I never really stopped to think about why, past the aesthetic appeal, owning Pyrex provided such satisfaction. However, as I began making dinner at my mom's house tonight, I found myself headed to that familiar shelf in the cabinet where she keeps her Pyrex casserole dishes. As I pulled it down, I realized that it's the connection to my past and the stories of growing up that drive me to inadvertently seek out that Pyrex casserole dish.

While just a piece of glass, the brand is also my grandmother teaching me how to make a lasagna...Thanksgivings around the kitchen table...watching my mom make crazy cakes (Better Than Sex cake, anyone?) for special occasions.

Pyrex Museum, Bremerton, WA
Photo by Curtis Cronn

Tuesday, November 09, 2010

Come away with me

Louis Vuitton released these pretty darned creative video guides in an effort to promote the launch of their new city guides. I have a soft spot for quirky videos. The combination of their brevity, visual eye candy and delivery of off-beat facts totally lured me in. Now I just need to find the time and money for a few international jaunts this coming year. :-)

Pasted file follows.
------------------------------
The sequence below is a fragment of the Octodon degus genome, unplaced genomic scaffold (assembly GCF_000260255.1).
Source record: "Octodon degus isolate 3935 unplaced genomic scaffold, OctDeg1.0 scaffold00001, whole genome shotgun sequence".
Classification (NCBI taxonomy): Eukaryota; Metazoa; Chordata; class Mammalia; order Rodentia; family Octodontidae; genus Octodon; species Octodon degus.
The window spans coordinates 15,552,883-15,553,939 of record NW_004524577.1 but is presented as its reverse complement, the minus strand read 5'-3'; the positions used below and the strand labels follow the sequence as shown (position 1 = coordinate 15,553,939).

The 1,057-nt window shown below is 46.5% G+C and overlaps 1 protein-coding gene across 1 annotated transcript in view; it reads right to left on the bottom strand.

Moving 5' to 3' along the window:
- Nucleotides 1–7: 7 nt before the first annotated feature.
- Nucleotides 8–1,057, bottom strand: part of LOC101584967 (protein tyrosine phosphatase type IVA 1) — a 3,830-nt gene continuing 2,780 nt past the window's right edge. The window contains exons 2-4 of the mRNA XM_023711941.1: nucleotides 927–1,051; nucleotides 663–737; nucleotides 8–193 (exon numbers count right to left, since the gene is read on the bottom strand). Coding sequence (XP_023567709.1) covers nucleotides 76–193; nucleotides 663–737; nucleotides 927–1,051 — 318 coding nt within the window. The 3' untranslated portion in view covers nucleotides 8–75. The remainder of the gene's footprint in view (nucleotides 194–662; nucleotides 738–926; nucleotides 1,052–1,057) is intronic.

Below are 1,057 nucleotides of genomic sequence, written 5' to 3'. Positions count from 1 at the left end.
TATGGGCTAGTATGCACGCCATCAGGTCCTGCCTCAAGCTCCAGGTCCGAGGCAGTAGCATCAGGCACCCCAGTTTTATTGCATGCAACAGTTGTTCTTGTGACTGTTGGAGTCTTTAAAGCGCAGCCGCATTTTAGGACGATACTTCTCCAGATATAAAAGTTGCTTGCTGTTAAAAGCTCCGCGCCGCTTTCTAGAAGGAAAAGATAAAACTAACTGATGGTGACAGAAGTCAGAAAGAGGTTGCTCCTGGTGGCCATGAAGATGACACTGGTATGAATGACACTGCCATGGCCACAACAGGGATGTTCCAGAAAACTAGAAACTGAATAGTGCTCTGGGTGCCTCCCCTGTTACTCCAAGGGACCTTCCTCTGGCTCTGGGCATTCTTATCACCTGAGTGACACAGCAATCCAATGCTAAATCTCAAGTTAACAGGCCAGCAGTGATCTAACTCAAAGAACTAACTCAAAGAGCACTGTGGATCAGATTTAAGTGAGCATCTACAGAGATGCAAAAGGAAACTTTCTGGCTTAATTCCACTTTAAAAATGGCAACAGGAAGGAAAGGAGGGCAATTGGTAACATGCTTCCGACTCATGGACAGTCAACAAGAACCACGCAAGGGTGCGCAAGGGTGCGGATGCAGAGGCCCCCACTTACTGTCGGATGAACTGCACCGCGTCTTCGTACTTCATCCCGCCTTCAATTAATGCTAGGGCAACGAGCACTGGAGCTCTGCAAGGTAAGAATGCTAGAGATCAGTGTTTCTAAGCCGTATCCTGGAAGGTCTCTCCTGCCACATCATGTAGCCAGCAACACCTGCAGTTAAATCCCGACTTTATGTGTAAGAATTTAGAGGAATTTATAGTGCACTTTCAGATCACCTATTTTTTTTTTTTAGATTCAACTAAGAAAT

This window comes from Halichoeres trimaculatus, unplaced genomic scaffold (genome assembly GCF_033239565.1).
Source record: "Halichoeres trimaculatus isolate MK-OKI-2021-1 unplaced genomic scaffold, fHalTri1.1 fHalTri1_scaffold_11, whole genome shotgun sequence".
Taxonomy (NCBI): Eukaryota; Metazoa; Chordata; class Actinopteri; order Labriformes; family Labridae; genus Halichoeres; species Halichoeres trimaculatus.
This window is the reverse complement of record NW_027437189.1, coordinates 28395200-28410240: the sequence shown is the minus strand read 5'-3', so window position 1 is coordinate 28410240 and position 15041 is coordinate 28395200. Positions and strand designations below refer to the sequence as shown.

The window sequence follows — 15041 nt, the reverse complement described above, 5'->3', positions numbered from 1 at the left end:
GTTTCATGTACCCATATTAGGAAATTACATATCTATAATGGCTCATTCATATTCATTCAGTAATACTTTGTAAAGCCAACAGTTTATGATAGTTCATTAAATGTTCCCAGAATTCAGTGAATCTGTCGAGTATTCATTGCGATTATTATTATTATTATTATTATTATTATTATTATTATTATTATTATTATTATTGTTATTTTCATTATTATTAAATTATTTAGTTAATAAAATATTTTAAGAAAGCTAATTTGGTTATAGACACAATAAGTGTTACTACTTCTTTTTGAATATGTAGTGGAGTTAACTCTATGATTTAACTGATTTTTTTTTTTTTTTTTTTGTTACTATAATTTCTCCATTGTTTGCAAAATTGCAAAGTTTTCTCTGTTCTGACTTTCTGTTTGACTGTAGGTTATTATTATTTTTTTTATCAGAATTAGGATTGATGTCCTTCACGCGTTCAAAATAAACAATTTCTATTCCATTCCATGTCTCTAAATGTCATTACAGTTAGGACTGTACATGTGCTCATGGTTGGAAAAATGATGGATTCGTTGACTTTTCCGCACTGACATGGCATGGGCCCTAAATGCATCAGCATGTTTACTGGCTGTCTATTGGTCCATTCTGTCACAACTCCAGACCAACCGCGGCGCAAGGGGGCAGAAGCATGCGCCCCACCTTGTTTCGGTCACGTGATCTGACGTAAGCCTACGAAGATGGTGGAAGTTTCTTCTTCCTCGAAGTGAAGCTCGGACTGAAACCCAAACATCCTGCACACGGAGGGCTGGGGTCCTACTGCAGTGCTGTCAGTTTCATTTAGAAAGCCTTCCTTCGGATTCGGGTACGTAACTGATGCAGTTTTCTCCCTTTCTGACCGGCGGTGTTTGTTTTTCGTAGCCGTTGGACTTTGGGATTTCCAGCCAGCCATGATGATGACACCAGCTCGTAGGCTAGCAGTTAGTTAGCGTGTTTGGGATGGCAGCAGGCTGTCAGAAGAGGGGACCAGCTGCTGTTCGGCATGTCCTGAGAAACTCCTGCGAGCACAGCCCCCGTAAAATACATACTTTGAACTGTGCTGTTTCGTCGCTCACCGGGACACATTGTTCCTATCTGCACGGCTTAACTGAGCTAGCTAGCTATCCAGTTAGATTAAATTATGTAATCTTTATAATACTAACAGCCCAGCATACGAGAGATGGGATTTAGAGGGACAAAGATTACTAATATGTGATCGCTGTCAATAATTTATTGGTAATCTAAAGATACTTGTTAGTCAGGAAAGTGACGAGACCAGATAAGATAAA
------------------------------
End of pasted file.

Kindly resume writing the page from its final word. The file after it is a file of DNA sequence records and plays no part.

Louis Vuitton city guide Berlin from Doc News on Vimeo.

First seen on Honestly, WTF.

Monday, November 08, 2010

No country for old men

Note: I apologize for all the Texas posting, folks. I'm not obsessed. It's just so much easier to capture my memories and thoughts of the state while I'm knee-deep in the culture. I'm here 'til the 18th, so bear with me.

The West Texas landscape is unforgiving. Mile after mile of mesquite and cactus. Dry creek beds where, in more hospitable climates, you would see water flowing.

Back when I called Texas home, the drive was something to be endured. Highways became familiar and monotonous after traveling to Friday away games in the back of a yellow bus, weekend getaways and Sunday drives. However, time and distance provide a refreshed perspective. Stark transforms into beautiful. Flat suddenly feel expansive, providing breathing room for days.